Our friends at SA Police proudly announced Senior Constable Gary Wills as the 2023 South Australia Police Officer of the Year, awarded for ongoing support of young people north of Adelaide.
The annual award is coordinated and presented by the Rotary Club of Unley on behalf of the wider community, and highlights quality service provided by individual police officers.
Commissioner Grant Stevens congratulated Senior Constable Wills on his award and recognised his ongoing work with Gawler’s Blue Rose Project.
“This award acknowledges police officers who have demonstrated exemplary courtesy, courage, kindness, understanding, compassion and devotion to duty in the eyes of the community,” he said.
“It recognises an outstanding and committed police officer who has created trust with countless young people in the northern community and encouraged many to turn their lives around.”
Senior Constable Wills has dedicated 31 years working as a police officer, first in The Royal Ulster Constabulary (RUCGC) in Northern Ireland, before moving to South Australia in March 2008.
Now based at Gawler, the 59 year old was proud to become an Australian citizen in January 2015, achieving a life-long dream.
“In all honesty, I was a wannabe Aussie for years and years. I’d never been, but I liked what Australia was about,” Senior Constable Wills said.
“I flew over to London to do SAPOL’s entrance exam and thought I had no chance, and told my wife Janice not to buy the sunscreen, but fortunately I came through.
“All I knew about South Australia was what I’d seen of Adelaide Oval from watching The Ashes, and I thought it looked pretty good to me.
“To now be named South Australia Police Officer of the Year has blown me away, and never in my wildest dreams did I think this would happen. I was actually nominated for a similar award back in Northern Ireland, which I thought would be the pinnacle of my career, but this is off the charts.”
Before moving to Australia, Senior Constable Wills worked during ‘The Troubles’ – a euphemism for a 30-year-long violent conflict that took thousands of lives in Northern Ireland from about 1968 to 1998.
As the province moved out of conflict with the implementation of the Peace Process, Senior Constable Wills worked in this changing policing landscape up until he left in March 2008.
“My family certainly embraced the move (to Australia) and I was first based at Elizabeth where my daughter, Carly, works as a police officer today,” he said.
“My son-in-law is also in the service, so we are a policing family.”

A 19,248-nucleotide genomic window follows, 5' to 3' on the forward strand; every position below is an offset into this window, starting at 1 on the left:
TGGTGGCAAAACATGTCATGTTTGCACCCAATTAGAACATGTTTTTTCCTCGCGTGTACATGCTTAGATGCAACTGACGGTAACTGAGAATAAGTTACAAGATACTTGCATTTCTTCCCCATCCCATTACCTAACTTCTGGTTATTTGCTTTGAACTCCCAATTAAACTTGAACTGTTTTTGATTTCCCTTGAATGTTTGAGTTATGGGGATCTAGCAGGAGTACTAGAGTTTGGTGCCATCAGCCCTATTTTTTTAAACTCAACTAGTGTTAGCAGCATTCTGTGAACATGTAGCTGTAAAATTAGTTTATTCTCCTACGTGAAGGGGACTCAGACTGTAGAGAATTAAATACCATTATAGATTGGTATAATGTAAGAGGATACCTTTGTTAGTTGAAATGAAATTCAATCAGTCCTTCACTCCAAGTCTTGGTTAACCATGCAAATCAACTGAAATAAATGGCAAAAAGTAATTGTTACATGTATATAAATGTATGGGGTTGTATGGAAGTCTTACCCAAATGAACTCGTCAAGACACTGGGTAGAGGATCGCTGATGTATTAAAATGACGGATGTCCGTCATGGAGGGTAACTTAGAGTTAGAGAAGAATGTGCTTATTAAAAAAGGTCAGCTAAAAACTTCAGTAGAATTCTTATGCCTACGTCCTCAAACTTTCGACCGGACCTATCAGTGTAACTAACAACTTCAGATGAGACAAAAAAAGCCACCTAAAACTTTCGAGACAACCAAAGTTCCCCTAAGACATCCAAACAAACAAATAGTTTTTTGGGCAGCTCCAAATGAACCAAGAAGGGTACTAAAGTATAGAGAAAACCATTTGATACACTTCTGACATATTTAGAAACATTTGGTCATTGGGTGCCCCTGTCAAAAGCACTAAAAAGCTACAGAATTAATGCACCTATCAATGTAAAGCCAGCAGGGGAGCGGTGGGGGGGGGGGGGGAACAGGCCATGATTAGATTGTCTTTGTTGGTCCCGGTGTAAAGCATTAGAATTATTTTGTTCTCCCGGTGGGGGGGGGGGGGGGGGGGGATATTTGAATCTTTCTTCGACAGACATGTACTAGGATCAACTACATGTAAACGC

Senior Constable Wills has worked frontline since coming to South Australia, at Elizabeth, Gawler, back to Elizabeth briefly working alongside his daughter, and then a nine-year stint at Two Wells.
A health scare in 2020 involving an emergency triple bypass saw Senior Constable Wills return to policing at Gawler, where he now leads a special assignment.
Since 2021, a pilot project surrounding youth intervention in the Gawler area has bloomed, reducing the number of local missing person’s reports involving young people by around 62 per cent.
“Blue Rose isn’t a job, it’s a goal. Out of my 31 years of service I have had more rewards in the past two years from seeing results of the project,” Senior Constable Wills said.
“It is about listening to these young people, hearing what their problems are and teaching them how to problem solve.
“I’ve developed many relationships with young people and the real reward is when you have someone who doesn’t become a statistic.”
Gawler Rotarian Brian Burt considered Senior Constable Wills a worthy recipient.
“Gary is held in high regard by his peers, superiors, Department for Child Protection members, educators, the wider Gawler and districts communities and, in particular, the young and vulnerable people of the community,” he said.
“He has the rare knack of being able to defuse dangerous and difficult situations and to encourage and mentor young people.”
Senior Constable Wills thanked his family, partner agencies, own authorities, local community and young people who make his policing more than a job, but a passion.
A ceremony was held earlier today at the Royal Adelaide Show where Senior Constable Wills was presented with the honourable title by the Rotary Club of Unley’s President John Peacham and District 9510 Governor Craig Dowling, along with Commissioner Grant Stevens.
Please join us in wishing him congratulations on this honour!